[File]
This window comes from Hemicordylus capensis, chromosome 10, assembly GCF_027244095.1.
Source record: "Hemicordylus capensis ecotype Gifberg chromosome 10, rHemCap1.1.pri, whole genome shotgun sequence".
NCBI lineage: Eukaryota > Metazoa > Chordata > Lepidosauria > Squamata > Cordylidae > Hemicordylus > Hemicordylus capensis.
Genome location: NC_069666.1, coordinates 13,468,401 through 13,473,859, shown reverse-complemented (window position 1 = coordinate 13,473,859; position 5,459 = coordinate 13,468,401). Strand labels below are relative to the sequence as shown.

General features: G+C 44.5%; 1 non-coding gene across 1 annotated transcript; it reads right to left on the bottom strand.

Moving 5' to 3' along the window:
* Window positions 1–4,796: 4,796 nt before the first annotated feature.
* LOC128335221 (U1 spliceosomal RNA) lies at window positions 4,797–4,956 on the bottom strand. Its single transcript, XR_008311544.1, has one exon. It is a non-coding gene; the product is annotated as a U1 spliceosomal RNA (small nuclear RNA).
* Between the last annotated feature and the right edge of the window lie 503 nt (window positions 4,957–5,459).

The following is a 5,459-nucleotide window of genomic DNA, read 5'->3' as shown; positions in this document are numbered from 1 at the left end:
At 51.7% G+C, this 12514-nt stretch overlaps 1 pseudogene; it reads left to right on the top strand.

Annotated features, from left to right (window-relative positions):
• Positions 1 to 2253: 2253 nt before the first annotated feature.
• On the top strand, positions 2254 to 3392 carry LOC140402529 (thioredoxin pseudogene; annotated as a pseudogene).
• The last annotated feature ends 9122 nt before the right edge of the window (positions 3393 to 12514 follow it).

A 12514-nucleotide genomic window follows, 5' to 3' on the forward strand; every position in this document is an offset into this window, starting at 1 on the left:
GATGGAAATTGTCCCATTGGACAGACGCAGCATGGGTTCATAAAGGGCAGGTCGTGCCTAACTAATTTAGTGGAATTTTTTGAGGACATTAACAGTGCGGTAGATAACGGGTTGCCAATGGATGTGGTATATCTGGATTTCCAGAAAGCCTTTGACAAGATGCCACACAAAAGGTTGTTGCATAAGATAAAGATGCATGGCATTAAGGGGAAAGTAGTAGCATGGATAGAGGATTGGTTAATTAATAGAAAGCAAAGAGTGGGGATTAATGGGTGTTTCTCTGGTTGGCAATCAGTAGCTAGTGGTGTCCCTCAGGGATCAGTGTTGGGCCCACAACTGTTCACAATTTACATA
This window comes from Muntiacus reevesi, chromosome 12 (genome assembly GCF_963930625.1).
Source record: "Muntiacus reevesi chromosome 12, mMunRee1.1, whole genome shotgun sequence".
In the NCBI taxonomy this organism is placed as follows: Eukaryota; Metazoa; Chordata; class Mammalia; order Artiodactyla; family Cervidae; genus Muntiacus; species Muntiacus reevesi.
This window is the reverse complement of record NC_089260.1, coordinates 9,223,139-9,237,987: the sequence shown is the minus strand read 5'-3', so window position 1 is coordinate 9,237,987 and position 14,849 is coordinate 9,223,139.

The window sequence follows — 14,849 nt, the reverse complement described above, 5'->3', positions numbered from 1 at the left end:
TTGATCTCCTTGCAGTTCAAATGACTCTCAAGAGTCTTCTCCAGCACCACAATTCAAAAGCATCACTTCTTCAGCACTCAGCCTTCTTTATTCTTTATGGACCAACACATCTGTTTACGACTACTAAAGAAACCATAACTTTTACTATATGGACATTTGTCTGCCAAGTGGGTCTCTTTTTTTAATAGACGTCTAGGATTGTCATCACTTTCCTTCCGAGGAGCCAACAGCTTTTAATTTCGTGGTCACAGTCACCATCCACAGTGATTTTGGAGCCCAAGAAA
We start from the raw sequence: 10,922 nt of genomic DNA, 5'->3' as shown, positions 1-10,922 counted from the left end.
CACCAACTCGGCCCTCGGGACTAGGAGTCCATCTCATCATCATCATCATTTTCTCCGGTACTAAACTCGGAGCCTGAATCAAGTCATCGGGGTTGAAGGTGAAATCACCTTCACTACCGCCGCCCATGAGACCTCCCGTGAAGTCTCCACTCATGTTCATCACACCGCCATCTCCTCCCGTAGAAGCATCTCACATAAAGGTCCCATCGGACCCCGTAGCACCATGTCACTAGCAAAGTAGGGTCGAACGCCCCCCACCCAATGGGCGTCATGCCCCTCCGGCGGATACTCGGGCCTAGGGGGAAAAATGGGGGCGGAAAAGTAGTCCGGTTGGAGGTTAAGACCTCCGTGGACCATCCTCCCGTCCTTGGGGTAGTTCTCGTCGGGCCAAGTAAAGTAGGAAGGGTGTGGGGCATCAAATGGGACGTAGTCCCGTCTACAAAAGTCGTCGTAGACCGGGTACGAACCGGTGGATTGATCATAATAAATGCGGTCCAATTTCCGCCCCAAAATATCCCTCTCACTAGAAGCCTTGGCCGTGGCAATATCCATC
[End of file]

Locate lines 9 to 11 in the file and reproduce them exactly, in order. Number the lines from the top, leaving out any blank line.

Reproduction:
* Between the last annotated feature and the right edge of the window lie 503 nt (window positions 4,957–5,459).

The following is a 5,459-nucleotide window of genomic DNA, read 5'->3' as shown; positions in this document are numbered from 1 at the left end:
At 51.7% G+C, this 12514-nt stretch overlaps 1 pseudogene; it reads left to right on the top strand.